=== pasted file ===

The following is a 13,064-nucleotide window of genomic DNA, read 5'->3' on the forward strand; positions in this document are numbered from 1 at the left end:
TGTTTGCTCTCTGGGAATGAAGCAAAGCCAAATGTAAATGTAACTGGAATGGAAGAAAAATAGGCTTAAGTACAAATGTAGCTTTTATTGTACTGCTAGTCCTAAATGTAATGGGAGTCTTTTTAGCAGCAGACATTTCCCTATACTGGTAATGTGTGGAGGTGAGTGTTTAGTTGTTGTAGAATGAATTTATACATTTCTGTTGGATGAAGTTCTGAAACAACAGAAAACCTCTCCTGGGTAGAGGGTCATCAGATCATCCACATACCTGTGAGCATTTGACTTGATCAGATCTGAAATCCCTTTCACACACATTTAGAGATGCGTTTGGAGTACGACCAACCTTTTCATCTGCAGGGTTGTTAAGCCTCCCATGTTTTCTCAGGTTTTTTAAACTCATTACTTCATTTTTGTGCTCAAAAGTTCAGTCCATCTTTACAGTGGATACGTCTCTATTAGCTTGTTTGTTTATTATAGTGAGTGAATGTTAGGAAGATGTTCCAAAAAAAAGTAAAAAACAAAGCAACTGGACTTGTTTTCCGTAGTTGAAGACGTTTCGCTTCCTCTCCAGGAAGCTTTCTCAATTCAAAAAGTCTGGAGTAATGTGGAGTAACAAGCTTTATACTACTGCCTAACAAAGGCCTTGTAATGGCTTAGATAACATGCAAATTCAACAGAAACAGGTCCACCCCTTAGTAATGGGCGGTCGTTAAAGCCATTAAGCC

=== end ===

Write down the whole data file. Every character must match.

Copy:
The following is a 13,064-nucleotide window of genomic DNA, read 5'->3' on the forward strand; positions in this document are numbered from 1 at the left end:
TGTTTGCTCTCTGGGAATGAAGCAAAGCCAAATGTAAATGTAACTGGAATGGAAGAAAAATAGGCTTAAGTACAAATGTAGCTTTTATTGTACTGCTAGTCCTAAATGTAATGGGAGTCTTTTTAGCAGCAGACATTTCCCTATACTGGTAATGTGTGGAGGTGAGTGTTTAGTTGTTGTAGAATGAATTTATACATTTCTGTTGGATGAAGTTCTGAAACAACAGAAAACCTCTCCTGGGTAGAGGGTCATCAGATCATCCACATACCTGTGAGCATTTGACTTGATCAGATCTGAAATCCCTTTCACACACATTTAGAGATGCGTTTGGAGTACGACCAACCTTTTCATCTGCAGGGTTGTTAAGCCTCCCATGTTTTCTCAGGTTTTTTAAACTCATTACTTCATTTTTGTGCTCAAAAGTTCAGTCCATCTTTACAGTGGATACGTCTCTATTAGCTTGTTTGTTTATTATAGTGAGTGAATGTTAGGAAGATGTTCCAAAAAAAAGTAAAAAACAAAGCAACTGGACTTGTTTTCCGTAGTTGAAGACGTTTCGCTTCCTCTCCAGGAAGCTTTCTCAATTCAAAAAGTCTGGAGTAATGTGGAGTAACAAGCTTTATACTACTGCCTAACAAAGGCCTTGTAATGGCTTAGATAACATGCAAATTCAACAGAAACAGGTCCACCCCTTAGTAATGGGCGGTCGTTAAAGCCATTAAGCC